Ode to a Father

Today is my father’s birthday. I have been away at school on his birthday several years, but for some reason I miss him much more this year than I have before.

Perhaps it is because he turns 50, which makes this a day when we should all gather and throw him a huge party. 50 is such a big number, and it used to be a lifetime just a few hundred years ago.

Or perhaps it is because two days ago would have been my grandmother’s 70th birthday, and most of the family were together to remember her, yet I could not be there because of studies and other obligations. My grandmother died 20 years ago of breast cancer when she was 50, and in addition to really wishing I could have been there with my family two days ago, it also reminded me of how fragile life is, and how despite what we might think as children, parents are not immortal and they could be taken away from us long before we are ready to (if we ever will be) let them go.

It could also be the fact that my father is currently in South-Sudan, doing police work for United Nations, working as an observer and an advisor to the new police down there. I haven’t seen any of my family members since early August when I left for University, yet I miss and worry about my father the most, because he is so far away and everything over there is so out of my control.

Whatever the reason might be, most likely a combination of the above, I really miss him, and wish he could be back with us safe and sound on his birthday for us to pamper.

My father is a very strong man in a way that you immediately notice him and listen to him. I suppose you could say that he is a natural authority, and I suppose one would have to be in order to survive as a man in a household with a strong wife and four daughters. Despite the fact that he has a typically male job, and grew up in a very male-dominated environment, having four daughters have affected him. He has traveled a lot through UN to places such as Rwanda, Bosnia, Afghanistan and several African countries, and if he gets the choice, he will choose to work in a way that benefit women in countries where women have few rights compared to what we are used to, and I am so proud of him for that. I am proud of him for standing up to his colleagues in Afghanistan and say “I have four daughters, and I am the luckiest man in the world.” Despite the fact that I wish he would just stay at home where police detectives never get shot and where the chance of encountering a car bomb or malaria are close to 0, I am proud of him for helping out in whatever way he can.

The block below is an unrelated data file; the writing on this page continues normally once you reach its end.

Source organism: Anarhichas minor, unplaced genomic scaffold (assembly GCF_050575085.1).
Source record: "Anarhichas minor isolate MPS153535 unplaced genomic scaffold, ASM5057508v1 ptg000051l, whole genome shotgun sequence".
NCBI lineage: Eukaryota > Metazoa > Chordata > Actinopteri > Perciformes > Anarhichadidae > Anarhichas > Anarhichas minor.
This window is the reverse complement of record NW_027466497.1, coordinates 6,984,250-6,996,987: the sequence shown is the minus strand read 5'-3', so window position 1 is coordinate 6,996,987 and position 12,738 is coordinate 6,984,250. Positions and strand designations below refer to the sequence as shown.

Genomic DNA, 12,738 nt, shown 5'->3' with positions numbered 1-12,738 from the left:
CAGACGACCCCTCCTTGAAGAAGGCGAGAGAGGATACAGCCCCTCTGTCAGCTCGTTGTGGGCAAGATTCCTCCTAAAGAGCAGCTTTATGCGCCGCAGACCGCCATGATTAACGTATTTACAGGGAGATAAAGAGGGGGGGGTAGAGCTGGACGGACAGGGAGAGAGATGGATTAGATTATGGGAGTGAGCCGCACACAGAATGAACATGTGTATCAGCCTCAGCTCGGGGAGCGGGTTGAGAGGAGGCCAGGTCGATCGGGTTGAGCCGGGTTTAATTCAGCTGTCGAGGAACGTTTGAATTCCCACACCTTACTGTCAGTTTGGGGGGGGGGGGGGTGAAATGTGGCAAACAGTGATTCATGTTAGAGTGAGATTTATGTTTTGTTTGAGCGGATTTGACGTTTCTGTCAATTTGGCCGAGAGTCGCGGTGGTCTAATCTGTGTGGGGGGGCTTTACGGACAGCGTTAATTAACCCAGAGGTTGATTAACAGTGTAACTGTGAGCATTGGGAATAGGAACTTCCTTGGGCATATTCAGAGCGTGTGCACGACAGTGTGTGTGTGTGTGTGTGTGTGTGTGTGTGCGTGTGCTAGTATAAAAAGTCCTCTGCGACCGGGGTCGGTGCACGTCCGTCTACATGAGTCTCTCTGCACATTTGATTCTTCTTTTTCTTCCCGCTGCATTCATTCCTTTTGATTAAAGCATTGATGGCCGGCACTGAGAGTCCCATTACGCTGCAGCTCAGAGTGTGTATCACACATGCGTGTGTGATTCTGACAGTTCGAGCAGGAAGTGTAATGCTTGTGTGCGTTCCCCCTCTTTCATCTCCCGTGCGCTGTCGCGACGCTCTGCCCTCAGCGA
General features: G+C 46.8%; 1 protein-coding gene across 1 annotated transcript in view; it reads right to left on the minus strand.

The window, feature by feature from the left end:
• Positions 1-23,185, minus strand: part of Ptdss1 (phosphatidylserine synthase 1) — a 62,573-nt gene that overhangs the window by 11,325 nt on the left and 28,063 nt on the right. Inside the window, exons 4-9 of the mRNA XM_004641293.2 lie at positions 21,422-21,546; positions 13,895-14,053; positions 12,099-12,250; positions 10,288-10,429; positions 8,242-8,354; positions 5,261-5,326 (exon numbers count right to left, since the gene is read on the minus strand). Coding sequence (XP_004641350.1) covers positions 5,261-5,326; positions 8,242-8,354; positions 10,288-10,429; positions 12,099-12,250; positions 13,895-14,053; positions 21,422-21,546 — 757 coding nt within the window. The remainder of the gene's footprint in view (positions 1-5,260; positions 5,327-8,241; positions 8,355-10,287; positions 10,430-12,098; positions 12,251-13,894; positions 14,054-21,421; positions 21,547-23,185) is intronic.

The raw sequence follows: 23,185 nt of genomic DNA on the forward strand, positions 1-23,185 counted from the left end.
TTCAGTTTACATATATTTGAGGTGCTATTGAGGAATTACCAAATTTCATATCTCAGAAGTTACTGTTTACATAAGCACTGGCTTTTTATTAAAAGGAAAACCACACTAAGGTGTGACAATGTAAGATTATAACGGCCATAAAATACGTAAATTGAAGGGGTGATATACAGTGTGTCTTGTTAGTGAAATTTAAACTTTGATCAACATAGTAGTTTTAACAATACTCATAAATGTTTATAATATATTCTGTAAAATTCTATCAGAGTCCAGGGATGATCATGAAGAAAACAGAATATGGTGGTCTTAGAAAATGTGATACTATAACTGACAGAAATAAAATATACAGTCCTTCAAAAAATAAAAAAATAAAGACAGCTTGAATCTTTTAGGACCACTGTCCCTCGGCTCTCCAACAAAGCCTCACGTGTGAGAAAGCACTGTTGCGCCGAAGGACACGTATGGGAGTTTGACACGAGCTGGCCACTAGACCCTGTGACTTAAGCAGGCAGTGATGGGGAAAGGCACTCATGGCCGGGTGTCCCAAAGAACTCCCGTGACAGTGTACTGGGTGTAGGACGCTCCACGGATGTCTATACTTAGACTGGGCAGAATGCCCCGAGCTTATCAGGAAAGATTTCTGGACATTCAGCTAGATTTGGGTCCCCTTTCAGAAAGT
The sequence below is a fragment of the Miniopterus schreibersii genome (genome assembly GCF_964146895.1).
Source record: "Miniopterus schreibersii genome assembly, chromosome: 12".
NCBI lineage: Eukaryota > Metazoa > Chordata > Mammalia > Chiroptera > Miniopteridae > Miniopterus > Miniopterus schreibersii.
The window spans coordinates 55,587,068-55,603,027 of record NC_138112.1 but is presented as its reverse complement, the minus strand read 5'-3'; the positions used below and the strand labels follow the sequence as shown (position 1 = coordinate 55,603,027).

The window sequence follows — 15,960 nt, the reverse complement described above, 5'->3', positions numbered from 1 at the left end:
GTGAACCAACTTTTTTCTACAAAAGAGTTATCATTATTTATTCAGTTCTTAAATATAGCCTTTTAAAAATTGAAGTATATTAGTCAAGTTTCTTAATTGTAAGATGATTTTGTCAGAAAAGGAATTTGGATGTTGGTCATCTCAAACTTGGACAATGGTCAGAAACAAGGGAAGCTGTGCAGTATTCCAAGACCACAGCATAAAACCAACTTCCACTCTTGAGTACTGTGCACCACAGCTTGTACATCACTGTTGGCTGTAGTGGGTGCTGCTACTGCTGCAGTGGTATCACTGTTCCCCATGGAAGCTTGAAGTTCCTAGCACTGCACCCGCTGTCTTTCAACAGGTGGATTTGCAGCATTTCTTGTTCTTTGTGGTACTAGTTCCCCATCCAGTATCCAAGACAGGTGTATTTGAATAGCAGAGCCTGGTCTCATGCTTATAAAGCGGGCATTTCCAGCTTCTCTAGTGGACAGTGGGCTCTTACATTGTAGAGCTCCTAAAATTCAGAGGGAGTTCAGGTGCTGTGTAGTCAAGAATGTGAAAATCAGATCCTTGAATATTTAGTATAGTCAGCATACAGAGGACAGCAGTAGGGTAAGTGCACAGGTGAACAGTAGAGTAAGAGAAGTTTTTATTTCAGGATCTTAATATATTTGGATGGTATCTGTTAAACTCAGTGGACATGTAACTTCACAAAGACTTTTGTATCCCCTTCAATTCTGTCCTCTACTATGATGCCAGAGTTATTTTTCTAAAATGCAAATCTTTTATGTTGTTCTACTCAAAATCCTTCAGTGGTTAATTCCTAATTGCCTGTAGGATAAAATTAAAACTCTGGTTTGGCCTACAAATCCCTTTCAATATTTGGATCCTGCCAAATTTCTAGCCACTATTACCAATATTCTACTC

So all in all Father, I know I didn’t encourage you to go (quite contrary in fact), but I am so proud of everything that you are doing, and I love you. Happy birthday, I hope you have made friends in South-Sudan and that they are spoiling you today since we are not there to do it.

When I’m grown up…by =Berylunee on Deviantart


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3 Responses to Ode to a Father

  1. He sounds like a lovely Dad. And even though you were away, he’s lucky to have you. All of you, all his fabulous five women. Happy 50th!
    Also, I nominated you http://cupandchaucer.wordpress.com/2013/10/02/another-award/

  2. Cassie says:

    Your father sounds like the most amazing person and because he’s so well-traveled and worldly, it has rubbed off on you and thus, you are missing his birthday. Aren’t you happy to know that you’re making him incredibly proud? This made me so happy because I feel just this way about my father and I love to hear personal stories about families. They’re always so interesting. : )

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